Looking for a Ogden Asphalt Sealing company?
At A-Rock Asphalt Services, we’re proud to serve as your one-stop hub for all asphalt paving services in Ogden, Utah and surrounding areas. We’ve been assisting Utahns with all their asphalt needs for years, with a huge variety of services available from the most experienced pros in the business.
Whether you require minor asphalt repairs or re-striping, newly-paved lots or surfaces or a variety of coating and sealing solutions, we’re here to help. Consult with our team to learn about not only our previous work and examples of our craftsmanship, but also precisely how we can serve you and help build or repair your asphalt surfaces.
Specializing in medium and small paving jobs
Dedicated Asphalt Professionals
When you call the team at A-Rock Asphalt, your experience will be handled from start to finish by friendly, experienced professionals dedicated to your satisfaction. We only hire the very best, with a rigorous screening and training process involved for all new hires that ensures only trustworthy professionals will be working on your property.
From here, we also ensure all our asphalt technicians are fully licensed and insured before allowing them to work. We also offer a clear, honest pricing structure for all our services, transparency that’s helped us build numerous long-lasting relationships with business owners throughout the state, who return to us for all their asphalt needs.
Free, No-Obligation Consultation
For those who have not taken advantage of our services in the past, or even for repeat clients requiring different services this time around, we’re happy to offer free, no-obligation consultations. We’ll discuss your asphalt needs in detail, plus your budget, and offer you specific estimates on cost, timeline and other important facts. As we noted, such consultation comes with absolutely no obligation you purchase services.
Our Varied Services
We offer several asphalt services to all our clients:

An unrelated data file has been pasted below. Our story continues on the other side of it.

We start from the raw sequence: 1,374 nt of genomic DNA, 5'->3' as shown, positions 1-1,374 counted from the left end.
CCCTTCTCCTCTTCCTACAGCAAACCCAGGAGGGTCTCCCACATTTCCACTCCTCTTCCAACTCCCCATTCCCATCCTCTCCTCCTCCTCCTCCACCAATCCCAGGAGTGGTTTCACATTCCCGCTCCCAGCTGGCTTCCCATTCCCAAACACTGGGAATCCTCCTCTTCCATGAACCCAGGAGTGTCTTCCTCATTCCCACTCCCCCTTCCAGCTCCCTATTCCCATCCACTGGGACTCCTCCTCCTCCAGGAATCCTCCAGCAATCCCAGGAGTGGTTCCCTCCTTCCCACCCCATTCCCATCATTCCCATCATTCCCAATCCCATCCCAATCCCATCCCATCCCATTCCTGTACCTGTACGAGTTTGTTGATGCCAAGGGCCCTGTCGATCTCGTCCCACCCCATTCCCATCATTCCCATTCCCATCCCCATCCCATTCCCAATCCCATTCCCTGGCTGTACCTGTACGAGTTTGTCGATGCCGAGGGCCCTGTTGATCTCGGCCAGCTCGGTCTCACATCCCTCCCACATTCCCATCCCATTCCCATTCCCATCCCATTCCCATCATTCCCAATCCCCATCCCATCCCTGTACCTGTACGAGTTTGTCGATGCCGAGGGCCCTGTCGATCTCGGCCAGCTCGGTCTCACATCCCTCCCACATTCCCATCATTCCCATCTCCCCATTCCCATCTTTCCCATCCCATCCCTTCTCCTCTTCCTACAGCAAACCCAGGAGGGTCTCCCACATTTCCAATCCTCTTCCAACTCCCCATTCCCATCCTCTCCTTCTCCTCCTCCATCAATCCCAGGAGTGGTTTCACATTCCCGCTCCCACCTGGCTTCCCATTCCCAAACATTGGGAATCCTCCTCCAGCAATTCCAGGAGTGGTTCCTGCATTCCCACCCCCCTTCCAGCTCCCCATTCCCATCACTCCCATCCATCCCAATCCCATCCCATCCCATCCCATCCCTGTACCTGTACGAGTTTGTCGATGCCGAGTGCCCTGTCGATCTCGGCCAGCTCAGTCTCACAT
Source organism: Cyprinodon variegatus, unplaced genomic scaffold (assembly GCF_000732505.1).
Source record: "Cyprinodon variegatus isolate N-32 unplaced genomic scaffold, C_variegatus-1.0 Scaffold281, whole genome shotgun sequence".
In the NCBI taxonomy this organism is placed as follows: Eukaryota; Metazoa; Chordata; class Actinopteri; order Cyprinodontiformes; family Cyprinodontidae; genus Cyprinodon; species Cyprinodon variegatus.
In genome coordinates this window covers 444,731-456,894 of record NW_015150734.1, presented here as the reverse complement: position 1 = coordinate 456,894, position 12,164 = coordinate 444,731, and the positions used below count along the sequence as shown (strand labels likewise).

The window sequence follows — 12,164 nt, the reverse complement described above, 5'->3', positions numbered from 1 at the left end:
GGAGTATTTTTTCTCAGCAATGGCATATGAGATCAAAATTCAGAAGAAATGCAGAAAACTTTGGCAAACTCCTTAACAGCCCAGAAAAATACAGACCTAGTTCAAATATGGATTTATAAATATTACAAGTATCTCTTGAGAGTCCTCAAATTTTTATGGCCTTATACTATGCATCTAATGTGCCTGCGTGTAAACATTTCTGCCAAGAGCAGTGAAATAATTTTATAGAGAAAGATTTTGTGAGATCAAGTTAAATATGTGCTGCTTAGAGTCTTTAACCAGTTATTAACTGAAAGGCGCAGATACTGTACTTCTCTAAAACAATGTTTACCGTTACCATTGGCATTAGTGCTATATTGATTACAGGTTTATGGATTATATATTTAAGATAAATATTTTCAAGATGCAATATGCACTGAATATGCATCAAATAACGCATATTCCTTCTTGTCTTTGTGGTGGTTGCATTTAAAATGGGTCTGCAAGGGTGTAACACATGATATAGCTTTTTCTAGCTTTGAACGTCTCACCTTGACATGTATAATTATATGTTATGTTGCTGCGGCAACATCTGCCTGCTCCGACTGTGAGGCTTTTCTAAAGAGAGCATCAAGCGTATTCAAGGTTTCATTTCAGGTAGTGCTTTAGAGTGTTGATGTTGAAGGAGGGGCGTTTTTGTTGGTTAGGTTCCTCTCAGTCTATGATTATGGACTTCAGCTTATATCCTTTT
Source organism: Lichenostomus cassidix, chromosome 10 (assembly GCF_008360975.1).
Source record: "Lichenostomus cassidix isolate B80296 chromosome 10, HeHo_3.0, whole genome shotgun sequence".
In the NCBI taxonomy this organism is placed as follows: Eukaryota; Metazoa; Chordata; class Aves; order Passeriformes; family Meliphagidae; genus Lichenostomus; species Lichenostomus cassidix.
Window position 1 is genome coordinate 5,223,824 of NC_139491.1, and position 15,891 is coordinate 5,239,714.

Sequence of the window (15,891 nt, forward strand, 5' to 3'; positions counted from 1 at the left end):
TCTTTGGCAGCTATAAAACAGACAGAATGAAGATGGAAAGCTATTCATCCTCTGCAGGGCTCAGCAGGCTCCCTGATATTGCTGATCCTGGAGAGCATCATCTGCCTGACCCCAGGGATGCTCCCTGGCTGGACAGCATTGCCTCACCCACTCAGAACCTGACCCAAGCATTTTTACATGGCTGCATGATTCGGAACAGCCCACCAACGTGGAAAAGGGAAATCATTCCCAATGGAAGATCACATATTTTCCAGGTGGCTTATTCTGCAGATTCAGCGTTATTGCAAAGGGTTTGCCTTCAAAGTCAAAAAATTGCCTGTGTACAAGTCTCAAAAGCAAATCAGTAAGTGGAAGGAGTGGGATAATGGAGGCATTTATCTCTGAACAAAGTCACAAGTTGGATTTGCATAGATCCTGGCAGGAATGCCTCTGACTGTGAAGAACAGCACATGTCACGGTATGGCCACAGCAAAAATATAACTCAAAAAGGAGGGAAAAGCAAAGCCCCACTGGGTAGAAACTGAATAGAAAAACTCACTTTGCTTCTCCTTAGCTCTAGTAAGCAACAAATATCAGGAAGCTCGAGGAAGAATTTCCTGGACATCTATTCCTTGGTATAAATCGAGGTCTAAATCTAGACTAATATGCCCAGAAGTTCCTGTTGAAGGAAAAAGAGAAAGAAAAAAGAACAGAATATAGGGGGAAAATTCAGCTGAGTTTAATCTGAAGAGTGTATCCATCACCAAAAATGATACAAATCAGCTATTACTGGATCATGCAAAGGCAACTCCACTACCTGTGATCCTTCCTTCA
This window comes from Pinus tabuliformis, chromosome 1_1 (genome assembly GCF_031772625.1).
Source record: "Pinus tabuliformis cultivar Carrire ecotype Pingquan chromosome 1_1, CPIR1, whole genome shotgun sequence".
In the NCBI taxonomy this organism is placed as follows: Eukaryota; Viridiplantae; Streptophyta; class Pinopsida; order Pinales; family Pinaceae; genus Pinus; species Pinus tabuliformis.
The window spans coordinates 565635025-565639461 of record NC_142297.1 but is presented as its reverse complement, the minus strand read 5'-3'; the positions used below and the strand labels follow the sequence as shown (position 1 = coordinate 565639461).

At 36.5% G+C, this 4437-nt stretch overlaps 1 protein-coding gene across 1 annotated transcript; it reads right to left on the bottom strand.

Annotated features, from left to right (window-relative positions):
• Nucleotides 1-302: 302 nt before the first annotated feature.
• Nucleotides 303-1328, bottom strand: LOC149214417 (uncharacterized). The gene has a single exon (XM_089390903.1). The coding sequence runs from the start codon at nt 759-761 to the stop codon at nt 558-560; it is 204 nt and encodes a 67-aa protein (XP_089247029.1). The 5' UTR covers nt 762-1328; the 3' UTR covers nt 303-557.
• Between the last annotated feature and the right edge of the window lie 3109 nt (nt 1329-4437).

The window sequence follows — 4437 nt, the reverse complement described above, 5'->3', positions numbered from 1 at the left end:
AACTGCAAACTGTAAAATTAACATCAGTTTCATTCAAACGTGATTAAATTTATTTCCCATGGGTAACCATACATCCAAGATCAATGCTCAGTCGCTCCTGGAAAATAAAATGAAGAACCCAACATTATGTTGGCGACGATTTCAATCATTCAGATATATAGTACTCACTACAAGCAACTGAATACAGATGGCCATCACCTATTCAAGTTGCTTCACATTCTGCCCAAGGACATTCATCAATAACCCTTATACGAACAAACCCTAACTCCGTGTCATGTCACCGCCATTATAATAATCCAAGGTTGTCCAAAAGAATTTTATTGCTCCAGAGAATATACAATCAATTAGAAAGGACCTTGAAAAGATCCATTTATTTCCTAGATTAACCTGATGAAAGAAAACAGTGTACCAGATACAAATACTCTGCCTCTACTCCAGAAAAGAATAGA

- Paving: From small surfaces to full-on parking lots.
- Striping: We’ll handle any line or marking striping needs for your lot.
- Coating and sealing: We offer high-quality protective coatings and seals to limit risks of damage, moisture seepage and other problems.
- Patching: In cases of asphalt damage, we’ll repair it quickly and affordably.
- Concrete: We also offer several varied concrete services for clients in need – ask about the specifics of these services if you require them.
For more on any of our asphalt paving services in Murray, Utah or nearby areas, speak to the staff at A-Rock Asphalt Services today.
What Our Clients Say
About Asphalt Sealing
Asphalt Sealing, or sealcoating, is simply the process of laying a thin protective layer over asphalt-based pavement to give it a protective layer of protection against the elements: oil, water, and U.V. The positive effects of asphalt sealing have long been debated. Some claim that asphalt sealing increases the lifespan of the pavement, but again, there’s no evidence that backs up those claims. In fact, asphalt sealing can actually damage the pavement by creating cracks. The excessive water and oil that can be soaked into the asphalt also weaken its structural integrity. And, the chemical fumes emitted during asphalt sealing can also be harmful to humans.
With all of that in mind, it’s not surprising that a lot of business owners, when they set out to perform asphalt sealing, opt to go the non-per square foot route. For one thing, the costs are much lower, often no more than a few cents per square foot. And, the benefits of lower cost and improved performance are well-known. After all, if you want to save money, you want to reduce your operation costs, right?
But that brings us to our next question: Are asphalt sealing pads a good solution for parking lots, blacktop driveways, or other paved surfaces? As with any typical maintenance procedure, regular maintenance is the best way to reduce the cost of asphalt sealing. Sealing at least annually, will help keep dust, pollen, and other pollutants from making their way onto your paved surfaces. It will also help protect your driveway from water damage, as well as mold and algae growth, both of which cause a lot of problems to homeowners.